- foreign courses are hardly accessible because most courses are spread on a full semester at a rate of 1 or 2 hours per week;
- the cost for attending the few existing modular, intensive courses is actually prohibitive for students;
- ECTS credits are usually not offered today for these courses (no exam organized, no official recognition of the courses);
Another problem to be addressed is the fast moving field of micro-/nano-electronics and microsystems. Some disruptive developments are expected in these fields in the near future, requesting a rapid and coherent answer of the doctoral courses and/or continuous education courses in order to maintain Europe at the state-of-the-art in R&D. An evaluation of medium- and long-term needs in high-level courses is therefore mandatory.
More information: EURO-DOTS - a new EC Support Action for Doctoral Training in Europe, Michel J. Declercq and Herman E. Maes, Presentation at EWMW 2010
Important message to the PhD students interested in a EURO-DOTS scholarship!!!
Unfortunately today, on January 15 2015, the EURO-DOTS project has come to an end and no more scholarships can be granted for the time being.
Status EURO-DOTS on 15 January 2015
The EURO-DOTS-2 project has come to an end on 31 December 2014. At this moment there is no prospect about a possible continuation of this initiative, in spite of the huge success of the project and the ambition of the consortium to continue on this path. The success of the past actions cannot be better reflected than by the more than 220 testimonials (Testimonials) of students whom were granted a EURO-DOTS scholarship in the past 4 years. In these 4 years of EURO-DOTS, 132 course modules have been organized on 61 relevant topics/themes, by 20 course providers from 11 countries. More than 250 lecturers have been involved. More than 300 PhD students, from 19 European countries, have successfully applied for a scholarship. In 2014 40 Courses have been scheduled. The calendar and information on all past courses can be found on Courses. For more up-to-date information on the realizations and conclusions of EURO-DOTS, please go to “EURO-DOTS Conclusions” on Final Reports. The consortium is considering possible actions to keep the EURO-DOTS mission alive and hopefully see the start of a next phase of EURO-DOTS.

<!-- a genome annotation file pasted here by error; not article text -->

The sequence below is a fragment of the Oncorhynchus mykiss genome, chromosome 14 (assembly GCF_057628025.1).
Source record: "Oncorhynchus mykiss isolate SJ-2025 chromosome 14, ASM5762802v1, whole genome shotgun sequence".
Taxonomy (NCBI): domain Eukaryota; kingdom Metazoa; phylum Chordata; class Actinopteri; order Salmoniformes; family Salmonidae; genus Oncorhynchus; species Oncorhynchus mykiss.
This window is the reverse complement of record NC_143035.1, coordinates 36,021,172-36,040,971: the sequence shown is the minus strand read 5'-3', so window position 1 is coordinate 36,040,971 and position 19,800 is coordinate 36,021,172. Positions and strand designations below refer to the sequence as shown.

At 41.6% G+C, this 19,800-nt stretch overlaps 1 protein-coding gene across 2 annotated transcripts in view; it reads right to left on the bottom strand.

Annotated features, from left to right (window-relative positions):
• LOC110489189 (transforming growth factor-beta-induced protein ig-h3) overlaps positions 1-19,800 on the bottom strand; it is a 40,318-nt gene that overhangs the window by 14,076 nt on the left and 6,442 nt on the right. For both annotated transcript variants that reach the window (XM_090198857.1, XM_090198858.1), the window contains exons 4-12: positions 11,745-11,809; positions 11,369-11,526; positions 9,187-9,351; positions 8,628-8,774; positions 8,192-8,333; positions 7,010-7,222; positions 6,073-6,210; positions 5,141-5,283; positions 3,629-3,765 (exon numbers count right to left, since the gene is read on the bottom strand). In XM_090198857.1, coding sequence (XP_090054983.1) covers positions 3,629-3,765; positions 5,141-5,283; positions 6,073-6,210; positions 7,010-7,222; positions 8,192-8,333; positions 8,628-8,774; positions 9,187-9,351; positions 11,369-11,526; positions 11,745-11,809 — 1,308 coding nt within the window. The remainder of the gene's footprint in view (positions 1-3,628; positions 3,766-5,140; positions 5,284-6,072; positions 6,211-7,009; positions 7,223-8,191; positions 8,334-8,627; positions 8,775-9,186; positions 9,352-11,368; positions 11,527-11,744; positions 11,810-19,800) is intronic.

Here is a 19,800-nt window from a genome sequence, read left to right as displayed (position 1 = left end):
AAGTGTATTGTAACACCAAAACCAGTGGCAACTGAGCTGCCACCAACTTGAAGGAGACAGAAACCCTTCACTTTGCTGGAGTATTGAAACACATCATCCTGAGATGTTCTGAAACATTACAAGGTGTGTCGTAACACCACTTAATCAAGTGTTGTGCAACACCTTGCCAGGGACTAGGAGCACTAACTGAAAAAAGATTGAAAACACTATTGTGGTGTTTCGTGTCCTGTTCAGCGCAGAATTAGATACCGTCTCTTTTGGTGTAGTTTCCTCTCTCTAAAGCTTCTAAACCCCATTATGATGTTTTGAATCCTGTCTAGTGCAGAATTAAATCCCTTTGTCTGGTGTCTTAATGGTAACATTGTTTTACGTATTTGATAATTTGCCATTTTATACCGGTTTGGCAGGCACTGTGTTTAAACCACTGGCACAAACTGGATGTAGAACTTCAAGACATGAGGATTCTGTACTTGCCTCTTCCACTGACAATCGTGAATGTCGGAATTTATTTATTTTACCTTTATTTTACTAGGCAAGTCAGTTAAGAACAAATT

EURO-DOTS Testimonials by students
More than 170 testimonials by students can be found on Testimonials of students. We invite you to read through these messages and by these be convinced of the benefit to PhD students of an initiative and project like EURO-DOTS!
EURO-DOTS Testimonials by Course Providers
Five Course Providers share their enthusiasm on the EURO-DOTS initiative and explain why they decided to contribute and be part of the game. You can find their testimonial on Testimonial of Course Providers
EURO-DOTS flyer and poster
The latest version of the EURO-DOTS flyer and poster can be downloaded from the PR and Dissemination section.